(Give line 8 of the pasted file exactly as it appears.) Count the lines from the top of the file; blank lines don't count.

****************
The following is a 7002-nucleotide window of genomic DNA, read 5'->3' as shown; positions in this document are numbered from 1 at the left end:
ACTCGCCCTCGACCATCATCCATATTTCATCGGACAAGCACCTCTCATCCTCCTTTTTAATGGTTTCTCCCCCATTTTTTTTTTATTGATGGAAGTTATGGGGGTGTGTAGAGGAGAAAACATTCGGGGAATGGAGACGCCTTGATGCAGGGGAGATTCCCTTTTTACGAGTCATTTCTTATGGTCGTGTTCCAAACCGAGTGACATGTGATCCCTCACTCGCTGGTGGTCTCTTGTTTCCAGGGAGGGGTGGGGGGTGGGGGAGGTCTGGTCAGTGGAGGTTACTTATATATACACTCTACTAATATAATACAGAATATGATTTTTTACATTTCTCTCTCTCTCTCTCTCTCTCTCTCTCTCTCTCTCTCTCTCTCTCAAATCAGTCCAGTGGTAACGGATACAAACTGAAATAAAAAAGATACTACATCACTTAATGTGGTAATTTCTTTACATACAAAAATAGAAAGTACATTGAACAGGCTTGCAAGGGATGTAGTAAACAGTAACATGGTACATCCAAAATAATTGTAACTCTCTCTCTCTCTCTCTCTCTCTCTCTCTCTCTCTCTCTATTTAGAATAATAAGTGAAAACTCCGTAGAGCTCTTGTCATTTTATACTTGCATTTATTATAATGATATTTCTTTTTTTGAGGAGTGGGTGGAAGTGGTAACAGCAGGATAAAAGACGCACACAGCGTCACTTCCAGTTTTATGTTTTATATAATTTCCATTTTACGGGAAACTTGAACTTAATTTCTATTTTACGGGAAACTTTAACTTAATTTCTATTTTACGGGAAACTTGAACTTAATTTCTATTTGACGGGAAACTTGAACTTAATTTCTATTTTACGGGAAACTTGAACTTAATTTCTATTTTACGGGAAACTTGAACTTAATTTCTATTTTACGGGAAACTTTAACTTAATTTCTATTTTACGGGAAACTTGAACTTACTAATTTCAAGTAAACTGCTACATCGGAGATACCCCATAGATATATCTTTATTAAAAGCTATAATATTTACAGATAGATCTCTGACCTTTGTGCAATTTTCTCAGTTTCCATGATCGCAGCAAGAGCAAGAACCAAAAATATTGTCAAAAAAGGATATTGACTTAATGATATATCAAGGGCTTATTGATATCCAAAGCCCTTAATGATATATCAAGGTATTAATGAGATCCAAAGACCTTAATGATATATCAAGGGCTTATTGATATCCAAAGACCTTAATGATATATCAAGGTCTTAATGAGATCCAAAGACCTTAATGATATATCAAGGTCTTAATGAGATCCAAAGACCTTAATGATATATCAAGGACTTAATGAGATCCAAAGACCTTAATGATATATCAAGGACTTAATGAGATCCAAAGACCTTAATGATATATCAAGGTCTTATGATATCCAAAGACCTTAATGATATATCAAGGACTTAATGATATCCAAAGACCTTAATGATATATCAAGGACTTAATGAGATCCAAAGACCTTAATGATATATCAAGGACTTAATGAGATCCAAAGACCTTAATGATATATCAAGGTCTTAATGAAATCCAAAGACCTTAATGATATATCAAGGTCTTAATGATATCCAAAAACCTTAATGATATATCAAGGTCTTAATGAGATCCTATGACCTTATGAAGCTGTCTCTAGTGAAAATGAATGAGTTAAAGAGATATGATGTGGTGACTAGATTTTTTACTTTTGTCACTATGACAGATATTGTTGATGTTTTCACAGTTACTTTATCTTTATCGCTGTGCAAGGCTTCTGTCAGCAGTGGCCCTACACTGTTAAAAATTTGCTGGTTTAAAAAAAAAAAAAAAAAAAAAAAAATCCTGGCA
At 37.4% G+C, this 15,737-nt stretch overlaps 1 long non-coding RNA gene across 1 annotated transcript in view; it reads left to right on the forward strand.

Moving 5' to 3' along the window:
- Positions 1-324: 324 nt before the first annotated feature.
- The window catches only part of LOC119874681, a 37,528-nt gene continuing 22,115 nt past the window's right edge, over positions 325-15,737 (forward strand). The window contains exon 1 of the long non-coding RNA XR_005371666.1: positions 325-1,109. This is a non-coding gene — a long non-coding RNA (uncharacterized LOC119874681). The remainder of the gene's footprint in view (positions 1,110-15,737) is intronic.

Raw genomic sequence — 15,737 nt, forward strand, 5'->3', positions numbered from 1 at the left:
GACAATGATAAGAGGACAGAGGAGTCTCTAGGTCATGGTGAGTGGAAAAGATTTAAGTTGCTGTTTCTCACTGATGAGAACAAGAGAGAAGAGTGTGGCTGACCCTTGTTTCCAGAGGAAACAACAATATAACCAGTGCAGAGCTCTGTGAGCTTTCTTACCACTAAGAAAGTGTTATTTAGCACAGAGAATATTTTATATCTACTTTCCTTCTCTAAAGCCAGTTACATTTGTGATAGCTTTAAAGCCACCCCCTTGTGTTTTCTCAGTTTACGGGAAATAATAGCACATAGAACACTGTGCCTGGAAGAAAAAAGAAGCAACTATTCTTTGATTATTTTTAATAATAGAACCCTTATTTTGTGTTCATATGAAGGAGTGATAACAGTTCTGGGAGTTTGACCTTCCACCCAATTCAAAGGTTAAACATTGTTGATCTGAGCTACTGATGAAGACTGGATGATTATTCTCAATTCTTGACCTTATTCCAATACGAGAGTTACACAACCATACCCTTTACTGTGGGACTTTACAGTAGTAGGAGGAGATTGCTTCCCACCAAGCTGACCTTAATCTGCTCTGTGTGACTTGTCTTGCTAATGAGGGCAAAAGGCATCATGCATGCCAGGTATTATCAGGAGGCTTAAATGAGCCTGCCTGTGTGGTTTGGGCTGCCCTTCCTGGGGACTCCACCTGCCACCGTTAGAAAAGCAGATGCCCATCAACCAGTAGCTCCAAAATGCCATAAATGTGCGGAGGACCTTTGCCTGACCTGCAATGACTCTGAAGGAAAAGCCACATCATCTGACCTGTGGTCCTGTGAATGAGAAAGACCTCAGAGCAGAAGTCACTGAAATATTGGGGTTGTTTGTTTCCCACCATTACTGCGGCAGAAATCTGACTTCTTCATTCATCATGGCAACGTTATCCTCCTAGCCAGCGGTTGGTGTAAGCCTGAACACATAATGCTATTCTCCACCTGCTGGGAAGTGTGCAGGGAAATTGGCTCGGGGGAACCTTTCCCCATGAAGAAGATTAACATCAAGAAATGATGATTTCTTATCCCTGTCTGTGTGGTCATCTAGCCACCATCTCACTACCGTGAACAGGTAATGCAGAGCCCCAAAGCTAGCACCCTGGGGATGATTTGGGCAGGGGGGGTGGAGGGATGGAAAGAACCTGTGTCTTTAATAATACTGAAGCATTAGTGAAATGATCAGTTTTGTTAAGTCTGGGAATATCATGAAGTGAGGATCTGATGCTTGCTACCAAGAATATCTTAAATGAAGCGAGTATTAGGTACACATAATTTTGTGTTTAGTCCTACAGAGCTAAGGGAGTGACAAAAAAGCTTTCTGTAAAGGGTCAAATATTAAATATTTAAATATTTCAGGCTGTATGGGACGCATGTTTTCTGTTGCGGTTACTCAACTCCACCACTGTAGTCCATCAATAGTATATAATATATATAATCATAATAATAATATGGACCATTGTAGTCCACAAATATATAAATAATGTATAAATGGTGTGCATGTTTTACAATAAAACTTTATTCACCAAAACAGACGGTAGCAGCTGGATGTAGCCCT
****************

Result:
GACAATGATAAGAGGACAGAGGAGTCTCTAGGTCATGGTGAGTGGAAAAGATTTAAGTTGCTGTTTCTCACTGATGAGAACAAGAGAGAAGAGTGTGGCTGACCCTTGTTTCCAGAGGAAACAACAATATAACCAGTGCAGAGCTCTGTGAGCTTTCTTACCACTAAGAAAGTGTTATTTAGCACAGAGAATATTTTATATCTACTTTCCTTCTCTAAAGCCAGTTACATTTGTGATAGCTTTAAAGCCACCCCCTTGTGTTTTCTCAGTTTACGGGAAATAATAGCACATAGAACACTGTGCCTGGAAGAAAAAAGAAGCAACTATTCTTTGATTATTTTTAATAATAGAACCCTTATTTTGTGTTCATATGAAGGAGTGATAACAGTTCTGGGAGTTTGACCTTCCACCCAATTCAAAGGTTAAACATTGTTGATCTGAGCTACTGATGAAGACTGGATGATTATTCTCAATTCTTGACCTTATTCCAATACGAGAGTTACACAACCATACCCTTTACTGTGGGACTTTACAGTAGTAGGAGGAGATTGCTTCCCACCAAGCTGACCTTAATCTGCTCTGTGTGACTTGTCTTGCTAATGAGGGCAAAAGGCATCATGCATGCCAGGTATTATCAGGAGGCTTAAATGAGCCTGCCTGTGTGGTTTGGGCTGCCCTTCCTGGGGACTCCACCTGCCACCGTTAGAAAAGCAGATGCCCATCAACCAGTAGCTCCAAAATGCCATAAATGTGCGGAGGACCTTTGCCTGACCTGCAATGACTCTGAAGGAAAAGCCACATCATCTGACCTGTGGTCCTGTGAATGAGAAAGACCTCAGAGCAGAAGTCACTGAAATATTGGGGTTGTTTGTTTCCCACCATTACTGCGGCAGAAATCTGACTTCTTCATTCATCATGGCAACGTTATCCTCCTAGCCAGCGGTTGGTGTAAGCCTGAACACATAATGCTATTCTCCACCTGCTGGGAAGTGTGCAGGGAAATTGGCTCGGGGGAACCTTTCCCCATGAAGAAGATTAACATCAAGAAATGATGATTTCTTATCCCTGTCTGTGTGGTCATCTAGCCACCATCTCACTACCGTGAACAGGTAATGCAGAGCCCCAAAGCTAGCACCCTGGGGATGATTTGGGCAGGGGGGGTGGAGGGATGGAAAGAACCTGTGTCTTTAATAATACTGAAGCATTAGTGAAATGATCAGTTTTGTTAAGTCTGGGAATATCATGAAGTGAGGATCTGATGCTTGCTACCAAGAATATCTTAAATGAAGCGAGTATTAGGTACACATAATTTTGTGTTTAGTCCTACAGAGCTAAGGGAGTGACAAAAAAGCTTTCTGTAAAGGGTCAAATATTAAATATTTAAATATTTCAGGCTGTATGGGACGCATGTTTTCTGTTGCGGTTACTCAACTCCACCACTGTAGTCCATCAATAGTATATAATATATATAATCATAATAATAATATGGACCATTGTAGTCCACAAATATATAAATAATGTATAAATGGTGTGCATGTTTTACAATAAAACTTTATTCACCAAAACAGACGGTAGCAGCTGGATGTAGCCCT